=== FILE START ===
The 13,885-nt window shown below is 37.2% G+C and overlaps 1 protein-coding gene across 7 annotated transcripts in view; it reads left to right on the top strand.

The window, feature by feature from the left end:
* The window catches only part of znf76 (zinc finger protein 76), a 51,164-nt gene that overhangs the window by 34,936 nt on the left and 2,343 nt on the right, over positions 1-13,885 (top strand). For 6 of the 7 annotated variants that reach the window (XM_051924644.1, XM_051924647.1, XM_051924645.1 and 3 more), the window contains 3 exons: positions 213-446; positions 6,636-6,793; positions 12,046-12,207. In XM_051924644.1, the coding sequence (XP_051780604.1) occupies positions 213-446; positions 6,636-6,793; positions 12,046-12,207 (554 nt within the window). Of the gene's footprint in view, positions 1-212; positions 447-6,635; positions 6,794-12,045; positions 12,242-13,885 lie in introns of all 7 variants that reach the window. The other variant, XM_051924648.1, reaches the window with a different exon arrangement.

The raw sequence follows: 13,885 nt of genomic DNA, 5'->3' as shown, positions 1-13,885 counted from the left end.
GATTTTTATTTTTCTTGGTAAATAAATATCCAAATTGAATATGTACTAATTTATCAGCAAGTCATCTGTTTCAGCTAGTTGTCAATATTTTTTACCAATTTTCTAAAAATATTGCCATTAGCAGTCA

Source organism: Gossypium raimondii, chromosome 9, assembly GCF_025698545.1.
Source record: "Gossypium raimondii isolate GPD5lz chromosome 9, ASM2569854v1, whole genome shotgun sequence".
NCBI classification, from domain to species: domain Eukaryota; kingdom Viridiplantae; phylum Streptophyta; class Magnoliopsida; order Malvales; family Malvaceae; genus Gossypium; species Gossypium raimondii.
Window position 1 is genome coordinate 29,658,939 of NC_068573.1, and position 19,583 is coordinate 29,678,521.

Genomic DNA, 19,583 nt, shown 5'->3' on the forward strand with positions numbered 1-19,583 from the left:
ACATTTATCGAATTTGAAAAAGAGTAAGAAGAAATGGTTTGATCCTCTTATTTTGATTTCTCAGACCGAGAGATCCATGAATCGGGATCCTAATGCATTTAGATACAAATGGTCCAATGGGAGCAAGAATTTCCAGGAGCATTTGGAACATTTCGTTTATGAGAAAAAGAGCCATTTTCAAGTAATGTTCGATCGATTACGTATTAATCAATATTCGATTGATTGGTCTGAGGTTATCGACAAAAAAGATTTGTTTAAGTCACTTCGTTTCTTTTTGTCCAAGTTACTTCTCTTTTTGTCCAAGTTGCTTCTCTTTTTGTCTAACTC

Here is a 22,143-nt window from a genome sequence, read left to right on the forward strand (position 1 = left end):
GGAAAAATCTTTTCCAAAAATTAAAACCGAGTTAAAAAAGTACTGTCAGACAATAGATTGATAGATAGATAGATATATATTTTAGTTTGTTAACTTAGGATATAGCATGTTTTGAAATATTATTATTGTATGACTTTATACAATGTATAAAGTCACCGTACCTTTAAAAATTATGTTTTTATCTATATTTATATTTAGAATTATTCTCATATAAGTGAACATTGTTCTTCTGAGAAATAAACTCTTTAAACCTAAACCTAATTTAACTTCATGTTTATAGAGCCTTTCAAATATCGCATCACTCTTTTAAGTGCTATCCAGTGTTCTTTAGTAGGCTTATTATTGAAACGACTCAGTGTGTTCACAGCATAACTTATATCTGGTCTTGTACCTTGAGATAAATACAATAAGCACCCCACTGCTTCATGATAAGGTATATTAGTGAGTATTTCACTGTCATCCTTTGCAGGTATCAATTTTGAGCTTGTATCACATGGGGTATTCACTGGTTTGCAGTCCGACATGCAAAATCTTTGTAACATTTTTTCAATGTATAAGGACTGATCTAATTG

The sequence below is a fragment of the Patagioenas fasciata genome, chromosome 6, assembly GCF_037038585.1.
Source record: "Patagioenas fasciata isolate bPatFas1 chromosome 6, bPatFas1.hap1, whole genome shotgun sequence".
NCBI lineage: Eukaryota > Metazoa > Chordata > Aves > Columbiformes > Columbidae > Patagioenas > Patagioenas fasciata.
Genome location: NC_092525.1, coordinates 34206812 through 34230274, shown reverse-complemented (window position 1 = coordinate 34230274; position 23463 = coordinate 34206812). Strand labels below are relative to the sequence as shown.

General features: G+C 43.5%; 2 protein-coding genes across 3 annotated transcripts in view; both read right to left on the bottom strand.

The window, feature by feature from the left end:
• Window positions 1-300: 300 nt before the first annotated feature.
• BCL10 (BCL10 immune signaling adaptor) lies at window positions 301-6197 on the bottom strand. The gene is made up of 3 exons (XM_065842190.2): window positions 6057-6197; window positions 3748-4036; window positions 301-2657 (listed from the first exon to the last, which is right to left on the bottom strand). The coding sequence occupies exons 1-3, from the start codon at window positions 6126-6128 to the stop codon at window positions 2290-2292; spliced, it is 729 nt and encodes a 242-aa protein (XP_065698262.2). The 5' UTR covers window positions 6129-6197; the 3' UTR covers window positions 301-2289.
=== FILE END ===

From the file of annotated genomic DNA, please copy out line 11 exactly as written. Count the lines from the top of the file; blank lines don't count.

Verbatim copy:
ACATTTATCGAATTTGAAAAAGAGTAAGAAGAAATGGTTTGATCCTCTTATTTTGATTTCTCAGACCGAGAGATCCATGAATCGGGATCCTAATGCATTTAGATACAAATGGTCCAATGGGAGCAAGAATTTCCAGGAGCATTTGGAACATTTCGTTTATGAGAAAAAGAGCCATTTTCAAGTAATGTTCGATCGATTACGTATTAATCAATATTCGATTGATTGGTCTGAGGTTATCGACAAAAAAGATTTGTTTAAGTCACTTCGTTTCTTTTTGTCCAAGTTACTTCTCTTTTTGTCCAAGTTGCTTCTCTTTTTGTCTAACTC